PL SC 487
International Law and Organizations (3) Major topics and issues of international law with special attention to institutional arrangements (international organizations) through which that law operates.
PL SC 487 International Law and Organizations (3)
The course is useful in two distinct ways. First, it aids in the understanding of how countries conduct their relations with one another. Second, studying international law-it is a distinct system of law-- helps students to assess whether they might be suited for law school.
The course introduces international law and international governmental organizations (the two are closely linked) and their role in the management of peaceful relations among countries as well as during international conflict. Both the contributions and limitations of international law will be analyzed. International law is viewed both as a body of norms countries feel an obligation to follow and as a means of communication among countries.
Major topics covered include sources of international law, human rights law, environmental law, economic law, law of the sea, and the use of force. There are several hundred major intergovernmental organizations. Several of the most prominent will be discussed including the UN, the WTO, the European Union, the International Labor Organization, and the International Court of Justice.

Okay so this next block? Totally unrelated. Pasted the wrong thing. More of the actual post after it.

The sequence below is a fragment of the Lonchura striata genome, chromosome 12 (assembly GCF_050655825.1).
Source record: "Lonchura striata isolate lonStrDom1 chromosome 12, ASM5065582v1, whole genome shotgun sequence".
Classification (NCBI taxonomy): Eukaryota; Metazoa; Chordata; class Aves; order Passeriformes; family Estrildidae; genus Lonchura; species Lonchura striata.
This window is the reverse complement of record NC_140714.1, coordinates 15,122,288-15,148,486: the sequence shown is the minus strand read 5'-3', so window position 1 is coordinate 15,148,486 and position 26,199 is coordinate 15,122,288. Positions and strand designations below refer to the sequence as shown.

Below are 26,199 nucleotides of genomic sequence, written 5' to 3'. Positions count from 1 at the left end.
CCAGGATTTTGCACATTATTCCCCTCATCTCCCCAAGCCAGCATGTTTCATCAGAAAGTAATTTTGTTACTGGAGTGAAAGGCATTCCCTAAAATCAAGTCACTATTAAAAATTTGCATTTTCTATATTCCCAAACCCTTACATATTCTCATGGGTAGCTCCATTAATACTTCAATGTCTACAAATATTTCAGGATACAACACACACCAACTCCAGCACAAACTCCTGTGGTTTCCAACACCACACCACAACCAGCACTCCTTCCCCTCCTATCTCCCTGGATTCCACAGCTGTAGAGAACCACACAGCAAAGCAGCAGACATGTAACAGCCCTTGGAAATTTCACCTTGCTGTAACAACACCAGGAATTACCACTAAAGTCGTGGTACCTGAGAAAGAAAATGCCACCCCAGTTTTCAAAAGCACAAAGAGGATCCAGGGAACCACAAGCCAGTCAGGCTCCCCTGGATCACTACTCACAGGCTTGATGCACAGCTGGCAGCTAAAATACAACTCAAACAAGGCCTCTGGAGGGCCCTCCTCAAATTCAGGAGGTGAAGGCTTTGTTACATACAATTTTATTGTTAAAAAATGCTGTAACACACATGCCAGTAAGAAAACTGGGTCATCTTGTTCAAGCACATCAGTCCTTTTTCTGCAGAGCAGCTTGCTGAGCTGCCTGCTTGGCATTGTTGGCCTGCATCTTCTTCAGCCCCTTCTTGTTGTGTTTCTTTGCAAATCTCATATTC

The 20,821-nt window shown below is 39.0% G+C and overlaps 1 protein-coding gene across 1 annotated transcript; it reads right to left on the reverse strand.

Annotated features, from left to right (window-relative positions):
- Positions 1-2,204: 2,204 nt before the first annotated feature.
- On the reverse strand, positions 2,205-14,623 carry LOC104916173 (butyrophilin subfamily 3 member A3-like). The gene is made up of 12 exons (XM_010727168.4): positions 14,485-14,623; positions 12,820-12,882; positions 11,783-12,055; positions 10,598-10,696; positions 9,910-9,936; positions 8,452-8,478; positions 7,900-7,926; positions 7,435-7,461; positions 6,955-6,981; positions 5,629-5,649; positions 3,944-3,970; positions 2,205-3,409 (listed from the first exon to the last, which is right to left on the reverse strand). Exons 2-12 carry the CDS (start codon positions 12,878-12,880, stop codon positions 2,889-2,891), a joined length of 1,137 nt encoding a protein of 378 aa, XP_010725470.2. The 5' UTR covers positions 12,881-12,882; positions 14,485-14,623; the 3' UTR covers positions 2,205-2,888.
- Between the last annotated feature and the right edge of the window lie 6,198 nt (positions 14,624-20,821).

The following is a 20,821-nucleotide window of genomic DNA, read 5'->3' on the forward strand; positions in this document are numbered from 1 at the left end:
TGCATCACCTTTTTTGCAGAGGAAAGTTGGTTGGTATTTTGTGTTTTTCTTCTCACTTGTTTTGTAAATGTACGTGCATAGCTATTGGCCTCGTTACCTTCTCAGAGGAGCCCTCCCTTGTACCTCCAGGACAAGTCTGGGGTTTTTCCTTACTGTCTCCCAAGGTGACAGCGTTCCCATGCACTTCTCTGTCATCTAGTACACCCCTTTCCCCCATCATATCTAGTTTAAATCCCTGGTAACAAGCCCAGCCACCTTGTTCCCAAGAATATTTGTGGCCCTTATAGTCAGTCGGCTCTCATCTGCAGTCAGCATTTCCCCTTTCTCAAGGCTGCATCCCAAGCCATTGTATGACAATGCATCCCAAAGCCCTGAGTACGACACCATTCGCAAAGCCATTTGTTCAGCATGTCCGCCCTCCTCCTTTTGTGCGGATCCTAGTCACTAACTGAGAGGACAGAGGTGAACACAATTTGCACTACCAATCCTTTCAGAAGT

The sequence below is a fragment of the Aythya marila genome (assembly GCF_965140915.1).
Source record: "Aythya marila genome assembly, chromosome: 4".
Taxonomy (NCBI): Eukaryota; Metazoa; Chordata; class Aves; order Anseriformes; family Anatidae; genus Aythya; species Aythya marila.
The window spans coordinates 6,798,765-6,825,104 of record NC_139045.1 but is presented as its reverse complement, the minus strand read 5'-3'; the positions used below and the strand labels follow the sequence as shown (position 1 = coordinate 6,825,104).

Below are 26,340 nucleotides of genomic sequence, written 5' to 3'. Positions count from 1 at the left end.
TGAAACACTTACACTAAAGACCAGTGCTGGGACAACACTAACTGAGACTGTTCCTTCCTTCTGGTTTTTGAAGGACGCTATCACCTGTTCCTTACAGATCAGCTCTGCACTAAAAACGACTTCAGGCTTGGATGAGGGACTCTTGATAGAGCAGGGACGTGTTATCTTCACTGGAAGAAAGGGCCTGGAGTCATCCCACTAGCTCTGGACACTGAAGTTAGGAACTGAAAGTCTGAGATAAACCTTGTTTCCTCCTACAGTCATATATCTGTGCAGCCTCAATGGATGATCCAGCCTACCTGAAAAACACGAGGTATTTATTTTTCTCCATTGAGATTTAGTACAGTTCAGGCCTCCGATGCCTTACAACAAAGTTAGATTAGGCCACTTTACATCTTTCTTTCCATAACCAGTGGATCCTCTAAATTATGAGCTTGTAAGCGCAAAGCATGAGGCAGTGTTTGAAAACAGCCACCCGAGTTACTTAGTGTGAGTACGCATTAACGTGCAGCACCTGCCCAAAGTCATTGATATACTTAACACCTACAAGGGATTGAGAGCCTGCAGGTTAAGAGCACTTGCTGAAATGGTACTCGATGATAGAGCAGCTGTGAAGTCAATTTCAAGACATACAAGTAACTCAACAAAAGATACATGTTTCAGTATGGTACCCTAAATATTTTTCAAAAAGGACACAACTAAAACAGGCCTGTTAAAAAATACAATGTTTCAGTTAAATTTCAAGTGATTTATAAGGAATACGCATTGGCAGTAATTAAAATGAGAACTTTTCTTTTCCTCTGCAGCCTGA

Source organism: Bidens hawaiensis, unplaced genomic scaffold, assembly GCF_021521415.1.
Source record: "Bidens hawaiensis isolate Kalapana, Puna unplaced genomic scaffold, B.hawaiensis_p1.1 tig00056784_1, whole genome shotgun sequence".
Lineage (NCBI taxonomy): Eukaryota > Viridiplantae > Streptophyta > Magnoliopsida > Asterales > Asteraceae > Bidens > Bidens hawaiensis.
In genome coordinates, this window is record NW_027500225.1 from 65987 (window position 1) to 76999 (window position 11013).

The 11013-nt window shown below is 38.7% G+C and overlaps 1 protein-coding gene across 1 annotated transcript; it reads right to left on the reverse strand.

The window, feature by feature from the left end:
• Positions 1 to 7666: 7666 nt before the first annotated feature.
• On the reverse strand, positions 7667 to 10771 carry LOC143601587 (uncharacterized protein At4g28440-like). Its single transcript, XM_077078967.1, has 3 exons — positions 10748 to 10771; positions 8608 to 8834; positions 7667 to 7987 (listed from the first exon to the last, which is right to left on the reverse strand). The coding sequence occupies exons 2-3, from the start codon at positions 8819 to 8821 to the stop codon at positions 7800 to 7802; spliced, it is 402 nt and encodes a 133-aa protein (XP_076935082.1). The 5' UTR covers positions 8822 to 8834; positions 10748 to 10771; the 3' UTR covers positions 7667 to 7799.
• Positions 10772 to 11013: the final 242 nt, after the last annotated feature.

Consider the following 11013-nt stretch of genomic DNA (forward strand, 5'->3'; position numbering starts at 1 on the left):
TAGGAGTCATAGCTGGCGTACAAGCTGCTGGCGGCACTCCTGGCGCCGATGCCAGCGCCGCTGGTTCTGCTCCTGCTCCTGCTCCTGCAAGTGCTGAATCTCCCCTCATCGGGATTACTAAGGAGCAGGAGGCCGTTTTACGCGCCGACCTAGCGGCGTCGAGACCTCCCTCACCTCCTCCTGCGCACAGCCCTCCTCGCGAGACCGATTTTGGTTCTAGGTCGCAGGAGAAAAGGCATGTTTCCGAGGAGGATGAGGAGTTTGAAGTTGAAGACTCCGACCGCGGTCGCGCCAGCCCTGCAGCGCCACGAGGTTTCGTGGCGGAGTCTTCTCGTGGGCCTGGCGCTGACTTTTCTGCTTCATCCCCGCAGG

Examinations are principally of the essay variety although a command of factual information is essential to success in the course. Students also prepare critiques of important international legal cases (many of which have been decided by national courts) and of treaties (the principal modern manifestation of international law).
Note : Class size, frequency of offering, and evaluation methods will vary by location and instructor. For these details check the specific course syllabus.